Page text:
Plot: Artie (Artie Lange) has been in a downward spiral most of his life, with no job, no love interests, and no place of his own, as he still lives with his mother. But while things aren’t looking up for Artie in general, he still takes solace in getting drunk as often as possible. His life also gets a boost of purpose whenever softball season rolls around, as he loves the game, the time with his friends, and the rivalry against his hated foe, Dennis (Anthony DeSando). But when Artie and his friends go overboard with their over the top antics, the team is almost kicked out of the league and in order to stay, they’ll need to pull off one hell of a season. Meanwhile, Artie finds a potential romance, but can’t seem to accept her past, his rival keeps upstaging him, and his performance on the field leaves a lot to be desired. Can Artie turns things around for the first time ever and get the girl, settle the score, and emerge victorious?
Entertainment Value: Beer League might be an underdog sports movie, but this is no inspiring journey of hope and dedication, instead it focuses on casual sex, fist fights, and genital herpes. If you’re familiar with the comedic style of Artie Lange, then you know what to expect here, as he was one of the writers and the material is geared to his strengths as a performer. The narrative is a well worn one, with a band of misfits trying to upend a more polished, skilled team, but the outlandish humor and nearly total lack of boundaries help it stand out from the crowd. This is also less about the sports than most movies of this kind, as it seems to be more about the friendships around the game, rather than the actual sport of softball. The humor is ruthless and pushes the envelope at times, with Lange rattling off nasty one liners and brutal insults with immense glee, while also being barbed himself with sharp exchanges. The banter is what makes Beer League work and if you appreciate that kind of comedic style, then you should have fun here. The jokes are rapid fire and the cast runs with the offensive nature of the material, adding enthusiasm to the deliveries. Of course, if you’re easily offended or prefer safe comedies, you’ll likely just gasp and cover your ears here. So if you like Artie Lange or crude humor in general, give Beer League a look.
You can tell this movie was designed as a vehicle for Artie Lange, who has the lead and also served as one of the writers. The material is right in line with Lange’s usual routine and that makes sense, as he carries most of the picture, though the supporting cast is a deep ensemble. But Lange is central to almost all the scenes, so having the writing catered to his comic senses was the right approach. I don’t think his performance here will win over any doubters, as he more or less plays himself, but for fans of his work, there’s a lot of laughs here. The gruff, spare no feelings style is on full showcase in Beer League, which means the movie is beyond mean spirited, but still hilarious at times, as well as ridiculous in some scenes. I also like Cara Bouno in this, as she brings a unique energy and while she’s not the most natural love interest for Lange’s character, the two have good banter when they share scenes. The cast also includes Ralph Macchio, Laurie Metcalf, Maddie Corman, and Seymour Cassel.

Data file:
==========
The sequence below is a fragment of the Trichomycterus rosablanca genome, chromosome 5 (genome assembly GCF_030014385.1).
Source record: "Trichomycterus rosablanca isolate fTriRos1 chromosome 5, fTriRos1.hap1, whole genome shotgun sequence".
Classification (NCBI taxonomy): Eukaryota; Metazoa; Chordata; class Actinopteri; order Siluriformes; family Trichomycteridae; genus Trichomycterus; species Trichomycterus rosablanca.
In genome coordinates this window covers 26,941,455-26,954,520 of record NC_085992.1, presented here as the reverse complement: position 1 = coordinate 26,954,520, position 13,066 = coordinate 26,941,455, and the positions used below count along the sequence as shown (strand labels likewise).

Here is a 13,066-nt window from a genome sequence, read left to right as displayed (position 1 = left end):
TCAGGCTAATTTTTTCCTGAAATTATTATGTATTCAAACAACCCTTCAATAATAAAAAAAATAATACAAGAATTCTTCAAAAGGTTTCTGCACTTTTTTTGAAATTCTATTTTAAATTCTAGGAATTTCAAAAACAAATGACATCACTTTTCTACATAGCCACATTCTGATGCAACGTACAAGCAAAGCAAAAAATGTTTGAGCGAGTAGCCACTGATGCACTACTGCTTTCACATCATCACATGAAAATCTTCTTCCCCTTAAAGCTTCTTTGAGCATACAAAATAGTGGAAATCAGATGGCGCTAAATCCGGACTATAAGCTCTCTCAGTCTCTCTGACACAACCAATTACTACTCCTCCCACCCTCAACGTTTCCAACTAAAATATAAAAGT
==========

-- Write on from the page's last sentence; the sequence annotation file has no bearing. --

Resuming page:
The Disc: As part of the MVD Marquee Collection, Beer League arrives on Blu-ray in a solid looking visual presentation. The print looks fine and while detail is passable, the movie is a little soft in some places. But this looks like a step up from the DVD in terms of overall sharpness, which is good news. The colors are natural and contrast is on the mark, so no issues there either. Perhaps not a massive upgrade over previous editions, but this is an improvement, without a doubt. The extras include some bonus clips with Artie Lange, a behind the scenes piece on Beer League, raw interviews, still photos, the Beer Goggles short, and the film’s trailer.